The Do’s And Don’ts Of Networking Through Social Media
Whether you love it or hate it, social media is here to stay.
How has social media gone from a way for college kids to meet potential dates to a force that is literally shaping the world? Anyone arguing that this point is hyperbole needs to look no further than the 2008 presidential election, Occupy Wall Street, the 2012 elections and even “Tebowing.”
If done properly, social media and networking can benefit even the smallest of medical practices. People do not view this content as something obtrusive as they do advertising. Knowing what to do can be just as important as knowing what not to do. Let us examine social media and look at how you can better utilize this powerful tool, especially in growing your wound care center or practice.
What You Should Do
• Do share pictures of your office or wound center, live Tweets during an event, videos, articles and live streaming.
• Do remember that generally, people do not get annoyed by interesting and valuable content regarding your brand.
• Be honest.
• Be transparent.
• Share, share, share. Spread the word on a variety of sites.
• Do treat your network as you would your friends.
• Do make sure content is updated and has value to your audience.
• Do beware of staff social networking and usage. Staff must use discretion. I strongly recommend that staff do not mention who their employer is on their personal sites. One can damage the credibility of an organization by his or her lack of judgment through misinterpretation of an innocent photo, comment or other information.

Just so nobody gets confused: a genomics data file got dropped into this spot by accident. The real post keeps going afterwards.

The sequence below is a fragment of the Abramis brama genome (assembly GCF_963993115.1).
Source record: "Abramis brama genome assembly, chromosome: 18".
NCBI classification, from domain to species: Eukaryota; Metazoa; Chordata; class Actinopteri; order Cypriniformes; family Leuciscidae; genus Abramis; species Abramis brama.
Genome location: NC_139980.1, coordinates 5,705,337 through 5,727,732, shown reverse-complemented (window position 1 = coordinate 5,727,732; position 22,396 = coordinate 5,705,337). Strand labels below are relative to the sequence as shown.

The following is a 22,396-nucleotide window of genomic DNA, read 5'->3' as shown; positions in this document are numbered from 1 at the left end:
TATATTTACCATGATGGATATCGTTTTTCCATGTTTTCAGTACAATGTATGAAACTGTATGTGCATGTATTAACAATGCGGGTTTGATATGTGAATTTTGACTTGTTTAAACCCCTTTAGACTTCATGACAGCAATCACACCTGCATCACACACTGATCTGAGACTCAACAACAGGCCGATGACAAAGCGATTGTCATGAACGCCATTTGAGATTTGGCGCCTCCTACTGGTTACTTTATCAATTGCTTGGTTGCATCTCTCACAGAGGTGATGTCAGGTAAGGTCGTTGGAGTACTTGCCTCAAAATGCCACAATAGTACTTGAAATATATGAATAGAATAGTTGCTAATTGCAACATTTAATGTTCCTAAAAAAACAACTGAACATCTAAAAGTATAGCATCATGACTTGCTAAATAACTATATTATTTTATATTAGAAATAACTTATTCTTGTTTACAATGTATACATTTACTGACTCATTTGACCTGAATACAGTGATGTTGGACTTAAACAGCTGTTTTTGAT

• Do not be anything less than truthful.
What You Should Not Do
• Don’t simply use social media to network because it is there or because of the perception that everyone else is doing it
• Don’t post medical information that is relevant to an individual patient’s case.
• Don’t post personal photos, information, family information or political and religious views on your practice’s social networking sites. Nothing good can come from such information. You never know who is seeking such personal information and, most importantly, how they may potentially use it against you.
If the emergence and utilization of social media and networking seems to be evolving at an almost overwhelming pace, please understand you are not alone in this feeling. Remember, you already have a good basic understanding of the concepts. Try learning how to use one site at a time. Expand to other sites once your confidence grows. Make networking fun. Make it work for you but do not give into frustration and opt for avoidance.
People really are interested in you and what you have to share. Your expertise carries more credibility than any advertisement.